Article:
How to Get Surprised by a 2,000 Year Old Tree – Tane Mahuta
We had heard rumblings about something called a Kauri Tree. And in particular Tane Mahuta – the poppa bear of all Kauri trees.
We heard these trees were the giants. We heard they were majestic.
Sounded cool…….but they’re trees. Probably not cool enough to go out of our way for, right?
Right. But fortunately for us Tane Mahuta happened to be standing (almost) right in our way on the drive down from Cape Reinga so we figured we’d stop to see what all the hype was about.
Putzing down the wooden walkway following signs to see this “Lord of the Forest” (it’s translation from New Zealand’s native people, the Maori) we honestly weren’t expecting much.
Then we turned the corner.
“Holy shit” I involuntarily word-vomited.
Before us lay one of the most spectacular things either of us had even seen.
Tane Mahuta is 45ft across (ACROSS), 170ft tall and was so massive it appeared to have smaller trees growing on it about 100ft up.
Oh also, one more thing…IT’S OVER 2,000 YEARS OLD.
The thing quite literally took both of our breaths away. I don’t know if it’s because we had such low expectations or if this thing really does have some majestic qualities – but it was truly awe inspiring.
We stood there for the better part of an hour with our jaws on the ground sharing our astonishment with a Aussie woman we had befriended.
“I just can’t believe how massive it is” – we all must have said in different variations about 6,000 times.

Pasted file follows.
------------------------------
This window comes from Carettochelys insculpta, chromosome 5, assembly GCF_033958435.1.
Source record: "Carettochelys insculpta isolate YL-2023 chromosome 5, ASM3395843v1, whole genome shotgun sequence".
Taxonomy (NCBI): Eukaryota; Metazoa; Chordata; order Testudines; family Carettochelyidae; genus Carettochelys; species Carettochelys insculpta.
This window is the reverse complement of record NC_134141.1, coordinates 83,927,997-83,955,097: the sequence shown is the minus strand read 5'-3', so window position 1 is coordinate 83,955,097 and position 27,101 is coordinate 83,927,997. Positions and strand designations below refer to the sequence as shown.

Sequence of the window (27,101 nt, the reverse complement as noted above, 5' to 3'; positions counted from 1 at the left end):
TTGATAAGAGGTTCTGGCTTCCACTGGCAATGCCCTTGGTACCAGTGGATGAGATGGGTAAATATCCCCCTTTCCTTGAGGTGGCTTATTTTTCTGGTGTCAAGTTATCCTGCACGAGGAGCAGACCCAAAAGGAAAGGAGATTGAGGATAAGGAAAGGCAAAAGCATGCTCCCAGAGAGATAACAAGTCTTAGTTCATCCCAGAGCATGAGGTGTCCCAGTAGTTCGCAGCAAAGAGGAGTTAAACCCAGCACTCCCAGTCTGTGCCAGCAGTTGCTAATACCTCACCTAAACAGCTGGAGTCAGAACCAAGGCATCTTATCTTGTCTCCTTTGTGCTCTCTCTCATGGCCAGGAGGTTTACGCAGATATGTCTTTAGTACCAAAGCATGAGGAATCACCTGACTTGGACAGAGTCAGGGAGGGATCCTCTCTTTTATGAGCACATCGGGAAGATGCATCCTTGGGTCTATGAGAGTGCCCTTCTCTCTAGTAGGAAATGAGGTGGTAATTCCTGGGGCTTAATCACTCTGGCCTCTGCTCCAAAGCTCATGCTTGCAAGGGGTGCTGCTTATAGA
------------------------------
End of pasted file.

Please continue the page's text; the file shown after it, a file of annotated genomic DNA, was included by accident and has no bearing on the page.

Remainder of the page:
Naturally we tried to capture it’s unworldly size with photos and videos – but I’m disappointed to say that none of them did it even close to justice.
I know people say that with a lot of photos – but it’s especially true here. It is truly a ‘must see’ if you really want to grasp how massive this freaking thing is.
Maybe that’s part of its allure; the fact that modern technology can’t fully replicate its magic. I don’t know.
But what I do know that if you’re in New Zealand – go see Tane Mahuta and every Kauri tree you can. Because what makes them even more special is that they may not be on this planet for much longer.
There’s a disease that’s slowly killing off these rare giants called Kauri Dieback and unless conservation efforts start working better, there’s a very strong possibility they’ll be gone soon.
I hope the day never comes when they no longer exist but if it does, I consider myself extremely lucky I was able to lay my eyes on this majestic organism.